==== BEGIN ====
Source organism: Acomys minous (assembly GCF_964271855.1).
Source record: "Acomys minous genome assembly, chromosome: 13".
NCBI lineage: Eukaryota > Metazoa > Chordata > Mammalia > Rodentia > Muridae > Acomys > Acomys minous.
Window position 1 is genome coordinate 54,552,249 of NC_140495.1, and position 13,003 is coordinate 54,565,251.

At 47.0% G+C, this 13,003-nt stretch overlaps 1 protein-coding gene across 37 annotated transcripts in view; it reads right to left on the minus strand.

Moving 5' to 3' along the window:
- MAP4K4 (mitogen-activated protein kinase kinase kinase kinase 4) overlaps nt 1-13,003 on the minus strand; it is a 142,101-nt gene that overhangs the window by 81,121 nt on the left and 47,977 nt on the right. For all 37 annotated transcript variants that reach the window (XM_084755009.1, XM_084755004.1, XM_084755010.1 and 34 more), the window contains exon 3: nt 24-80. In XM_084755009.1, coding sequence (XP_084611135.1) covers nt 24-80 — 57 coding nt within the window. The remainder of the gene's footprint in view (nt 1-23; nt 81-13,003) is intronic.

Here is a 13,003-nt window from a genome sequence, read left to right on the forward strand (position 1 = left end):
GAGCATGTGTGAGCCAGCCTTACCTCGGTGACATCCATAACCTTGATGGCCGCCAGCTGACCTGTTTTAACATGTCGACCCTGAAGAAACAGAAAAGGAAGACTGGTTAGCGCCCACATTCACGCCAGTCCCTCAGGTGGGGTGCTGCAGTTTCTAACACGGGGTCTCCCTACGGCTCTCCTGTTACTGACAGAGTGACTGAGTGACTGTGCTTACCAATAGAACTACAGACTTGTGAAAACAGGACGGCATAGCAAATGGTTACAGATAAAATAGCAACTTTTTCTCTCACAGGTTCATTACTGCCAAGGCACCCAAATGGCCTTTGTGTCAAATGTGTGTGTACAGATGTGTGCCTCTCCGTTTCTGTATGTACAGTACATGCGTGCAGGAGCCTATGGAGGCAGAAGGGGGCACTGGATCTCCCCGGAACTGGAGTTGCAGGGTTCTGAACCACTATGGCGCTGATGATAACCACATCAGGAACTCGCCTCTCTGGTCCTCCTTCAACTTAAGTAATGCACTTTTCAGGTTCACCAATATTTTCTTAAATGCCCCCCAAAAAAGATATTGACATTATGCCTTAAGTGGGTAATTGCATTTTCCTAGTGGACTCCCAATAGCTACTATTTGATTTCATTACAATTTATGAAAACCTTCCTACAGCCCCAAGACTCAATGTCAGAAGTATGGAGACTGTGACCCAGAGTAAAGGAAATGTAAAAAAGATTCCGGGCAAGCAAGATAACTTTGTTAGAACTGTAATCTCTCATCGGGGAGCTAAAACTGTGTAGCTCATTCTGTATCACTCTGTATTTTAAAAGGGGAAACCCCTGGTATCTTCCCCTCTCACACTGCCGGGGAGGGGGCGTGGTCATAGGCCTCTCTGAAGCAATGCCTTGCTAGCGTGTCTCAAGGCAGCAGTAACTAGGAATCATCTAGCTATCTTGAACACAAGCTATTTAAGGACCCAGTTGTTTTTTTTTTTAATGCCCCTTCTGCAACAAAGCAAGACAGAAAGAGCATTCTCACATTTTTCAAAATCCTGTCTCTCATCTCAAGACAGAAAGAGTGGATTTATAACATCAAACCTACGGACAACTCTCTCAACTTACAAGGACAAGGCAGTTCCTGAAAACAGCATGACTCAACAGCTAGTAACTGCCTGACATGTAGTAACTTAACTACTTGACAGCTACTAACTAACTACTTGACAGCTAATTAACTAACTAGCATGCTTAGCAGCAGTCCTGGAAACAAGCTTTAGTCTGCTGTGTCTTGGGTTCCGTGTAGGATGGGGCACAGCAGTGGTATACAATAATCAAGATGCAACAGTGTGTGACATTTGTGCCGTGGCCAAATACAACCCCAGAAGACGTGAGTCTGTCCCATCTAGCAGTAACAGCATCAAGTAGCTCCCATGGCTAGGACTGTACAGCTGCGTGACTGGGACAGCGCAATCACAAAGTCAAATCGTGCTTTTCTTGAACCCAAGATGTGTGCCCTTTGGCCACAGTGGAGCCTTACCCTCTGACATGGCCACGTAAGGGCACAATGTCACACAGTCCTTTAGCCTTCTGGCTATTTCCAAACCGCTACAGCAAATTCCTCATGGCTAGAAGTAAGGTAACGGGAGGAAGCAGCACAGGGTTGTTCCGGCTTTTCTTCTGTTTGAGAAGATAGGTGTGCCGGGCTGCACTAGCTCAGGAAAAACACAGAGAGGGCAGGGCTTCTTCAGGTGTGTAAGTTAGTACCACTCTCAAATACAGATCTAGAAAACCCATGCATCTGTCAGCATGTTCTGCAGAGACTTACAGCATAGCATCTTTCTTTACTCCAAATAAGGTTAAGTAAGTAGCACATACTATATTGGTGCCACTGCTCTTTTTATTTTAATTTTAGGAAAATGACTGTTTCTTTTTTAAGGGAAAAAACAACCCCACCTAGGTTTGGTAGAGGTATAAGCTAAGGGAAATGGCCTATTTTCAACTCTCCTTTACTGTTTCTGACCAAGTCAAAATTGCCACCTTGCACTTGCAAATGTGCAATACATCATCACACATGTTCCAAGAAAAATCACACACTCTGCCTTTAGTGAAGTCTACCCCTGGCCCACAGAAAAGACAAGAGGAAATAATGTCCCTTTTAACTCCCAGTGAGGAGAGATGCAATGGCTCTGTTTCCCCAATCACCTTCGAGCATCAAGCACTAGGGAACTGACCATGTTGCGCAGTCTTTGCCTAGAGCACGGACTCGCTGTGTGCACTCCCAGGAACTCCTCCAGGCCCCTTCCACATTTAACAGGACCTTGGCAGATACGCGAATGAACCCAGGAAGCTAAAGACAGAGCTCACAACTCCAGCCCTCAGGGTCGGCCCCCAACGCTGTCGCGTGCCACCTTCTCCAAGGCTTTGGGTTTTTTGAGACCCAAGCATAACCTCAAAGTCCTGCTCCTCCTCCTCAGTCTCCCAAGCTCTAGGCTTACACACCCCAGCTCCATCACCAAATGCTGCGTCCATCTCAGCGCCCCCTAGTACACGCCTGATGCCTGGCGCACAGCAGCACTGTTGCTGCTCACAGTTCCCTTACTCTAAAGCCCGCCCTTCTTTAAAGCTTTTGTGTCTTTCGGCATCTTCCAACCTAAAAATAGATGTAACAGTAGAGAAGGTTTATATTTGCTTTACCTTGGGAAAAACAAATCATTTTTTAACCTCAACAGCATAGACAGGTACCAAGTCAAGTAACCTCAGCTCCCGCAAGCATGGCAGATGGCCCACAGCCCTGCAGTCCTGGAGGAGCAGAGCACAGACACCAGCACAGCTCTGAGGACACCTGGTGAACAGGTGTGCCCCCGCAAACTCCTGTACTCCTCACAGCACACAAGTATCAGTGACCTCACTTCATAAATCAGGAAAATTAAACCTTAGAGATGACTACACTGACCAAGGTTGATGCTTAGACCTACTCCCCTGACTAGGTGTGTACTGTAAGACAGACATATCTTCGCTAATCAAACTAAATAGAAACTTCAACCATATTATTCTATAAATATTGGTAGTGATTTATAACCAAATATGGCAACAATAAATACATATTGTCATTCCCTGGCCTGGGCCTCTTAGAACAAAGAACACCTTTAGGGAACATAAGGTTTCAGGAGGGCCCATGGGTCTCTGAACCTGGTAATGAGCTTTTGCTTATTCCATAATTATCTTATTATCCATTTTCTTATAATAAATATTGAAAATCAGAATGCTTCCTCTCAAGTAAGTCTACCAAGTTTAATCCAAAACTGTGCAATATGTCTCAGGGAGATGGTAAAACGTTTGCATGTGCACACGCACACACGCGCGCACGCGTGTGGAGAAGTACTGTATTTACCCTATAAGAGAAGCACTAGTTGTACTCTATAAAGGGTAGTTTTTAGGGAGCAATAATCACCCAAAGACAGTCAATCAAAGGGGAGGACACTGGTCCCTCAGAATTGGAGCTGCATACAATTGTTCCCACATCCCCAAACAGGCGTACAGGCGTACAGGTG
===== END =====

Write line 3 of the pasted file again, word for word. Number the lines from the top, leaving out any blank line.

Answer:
NCBI lineage: Eukaryota > Metazoa > Chordata > Mammalia > Rodentia > Muridae > Acomys > Acomys minous.